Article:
About 20 years ago, I sat in the Oyster Bar in Stifft Station with a buddy who was a photographer for the Democrat-Gazette, chatting about family and work over Guinness pints. My shoe made a sticking noise as I tapped my foot on the old pine floor, and the smell of fried okra seeped into our clothes.
As we talked, a lean man with wire glasses stopped by the table to visit with the photographer who then introduced us. It was Ed Gray, the book editor for the paper.
He scooted me over and sat down to talk business with my friend. The business was lighthearted jabs at newspaper staff and a funny monologue about the future of the paper. Ed Gray was a character.
He turned to me. "What did you say your name is again?"
"And what do you do with your time, Steve?"
"I'm a high school history teacher."
Ed nodded. "What else do you do? I've never met a high school history teacher who didn't have a part-time job as well."
"I write historical descriptions of Civil War artifacts for a museum consulting business. It adds about 15 hours to my work week."
Ed nodded and sipped his drink. "I just got a new book in. Y'all come to my house."
We paid the bill, ambled across the creaking pine floor, and pushed on the steel door at the back of the Oyster Bar. We stepped into the parking lot next to a dumpster stinking with seafood leftovers. The three of us walked into the Capitol View neighborhood going from light to dark under the blue streetlights. After a couple of blocks, we climbed a few wood steps onto a porch and into one of the most fascinating homes I've ever seen.
Books populated every corner of the house. Neatly arranged on shelves, thrown into pinwheel stacks on the floor, strewn across seemingly every bare space. It was like heaven. A book-lover's version of the perfect afterlife.
Ed took us in and thumbed through a stack of books sent by publishing companies for review. I turned to admire the sheer volume of literature on display. He caught me looking while he thumbed.
"Yep, I get a bunch of books each day. Incredible, isn't it? They pay me to read books."
He held one with a green cover aloft, inspecting the title. He pitched it to me. "You teach history and you research artifacts. Want to review this book?"
I turned it over in my hands. It was Tony Horwitz's Confederates in the Attic, a recounting of the Pulitzer-Prize winning author's study of the Civil War and its eclectic impact on the 1990s. I was hooked. It had Civil War re-enactors, the last Confederate widow, a reconciliation town built in Georgia, and enough controversy and humor to keep a reader interested. In the end, the book highlighted the anachronisms that surround us.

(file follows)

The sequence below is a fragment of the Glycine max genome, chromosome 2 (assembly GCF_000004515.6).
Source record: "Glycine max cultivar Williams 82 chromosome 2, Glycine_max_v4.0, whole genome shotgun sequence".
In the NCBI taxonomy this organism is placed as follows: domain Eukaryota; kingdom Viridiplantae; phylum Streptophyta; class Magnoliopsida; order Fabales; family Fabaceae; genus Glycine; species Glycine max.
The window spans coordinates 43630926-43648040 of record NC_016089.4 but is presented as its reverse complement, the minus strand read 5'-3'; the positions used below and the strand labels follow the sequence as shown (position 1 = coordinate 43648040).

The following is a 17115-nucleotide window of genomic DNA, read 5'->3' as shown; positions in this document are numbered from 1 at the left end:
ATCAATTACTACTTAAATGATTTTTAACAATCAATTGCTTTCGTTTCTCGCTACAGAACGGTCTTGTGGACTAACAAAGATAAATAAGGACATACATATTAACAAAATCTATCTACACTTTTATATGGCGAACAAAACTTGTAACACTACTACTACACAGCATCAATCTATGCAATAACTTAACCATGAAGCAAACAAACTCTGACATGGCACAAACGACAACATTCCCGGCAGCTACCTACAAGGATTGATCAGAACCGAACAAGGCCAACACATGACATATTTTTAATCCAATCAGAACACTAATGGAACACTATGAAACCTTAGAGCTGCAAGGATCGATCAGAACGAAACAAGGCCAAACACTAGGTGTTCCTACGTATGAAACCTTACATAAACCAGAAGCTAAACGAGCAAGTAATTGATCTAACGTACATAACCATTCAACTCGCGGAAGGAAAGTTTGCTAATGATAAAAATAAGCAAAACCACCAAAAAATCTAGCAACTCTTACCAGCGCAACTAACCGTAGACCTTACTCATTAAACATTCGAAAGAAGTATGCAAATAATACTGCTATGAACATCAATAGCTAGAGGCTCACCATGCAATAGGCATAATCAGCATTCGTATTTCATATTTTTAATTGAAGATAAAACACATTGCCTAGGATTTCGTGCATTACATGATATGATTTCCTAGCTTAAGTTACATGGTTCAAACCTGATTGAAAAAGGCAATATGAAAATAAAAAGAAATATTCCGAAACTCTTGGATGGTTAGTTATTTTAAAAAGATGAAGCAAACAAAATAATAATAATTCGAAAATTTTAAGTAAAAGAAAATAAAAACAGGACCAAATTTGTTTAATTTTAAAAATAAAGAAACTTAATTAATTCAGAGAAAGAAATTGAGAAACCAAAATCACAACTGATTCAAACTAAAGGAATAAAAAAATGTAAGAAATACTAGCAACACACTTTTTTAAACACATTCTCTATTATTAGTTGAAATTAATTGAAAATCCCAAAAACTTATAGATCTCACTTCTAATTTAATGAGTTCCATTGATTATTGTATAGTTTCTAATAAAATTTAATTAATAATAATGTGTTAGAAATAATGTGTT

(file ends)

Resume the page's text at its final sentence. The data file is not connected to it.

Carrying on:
I wrote a few more reviews for Ed Gray in those days; most books were nonfiction and easy to write about. I always enjoyed reading Ed's own reviews and I imagined him sitting in his home south of Markham Street reading books and typing away at his descriptions.
Soon, the paper did away with the Books section and no longer wanted local reviews. As the Internet picked up, the paper thinned out. The Gordian Knot of publications appeared--how best to engross local readers and keep the news business profitable?
Confederates in the Attic is a study in anachronisms. As the Democrat-Gazette continues to adapt and change in challenging print times, I can't help but think back to editors like Ed and the impact he had, God rest his soul. Will print newspapers soon be so out of place that they will perplex children in the way rotary phones do now?
I began reading the newspaper daily in fifth grade. My dad coaxed me into reading comics and I moved to sports and local news quickly. I don't start a day without a bowl of cereal, a cup of coffee, and a print newspaper in my hand.
But that'll change soon with the Democrat-Gazette's introduction of subscriber iPads.
I keep telling myself that I'm not that far behind the technological reading curve. I still travel to Words-worth Books in the Heights to pick out a hardcover or paperback that'll be ready for a pre-bedtime read every night. But I also have a subscription to Audible, the app that is the modern books-on-tape, and it provides me with a book a month. I read the tangible book at night and listen to a different one when I'm driving or on a run.
Maybe an iPad newspaper won't be so different. I'll keep reading though the screen in my hands won't feel the same as genuine newsprint.
Survivability is a difficult word to swallow. Gentlemen like Ed Gray, who lived in a sea of anachronisms, know this. They know that survivability requires that unique stroke where one hand reaches for the future while the other holds on to the past.
Steve Straessle, whose column appears every other Saturday, is the principal of Little Rock Catholic High School for Boys. You can reach him at email@example.com.
Editorial on 06/01/2019
Print Headline: STEVE STRAESSLE: Future of news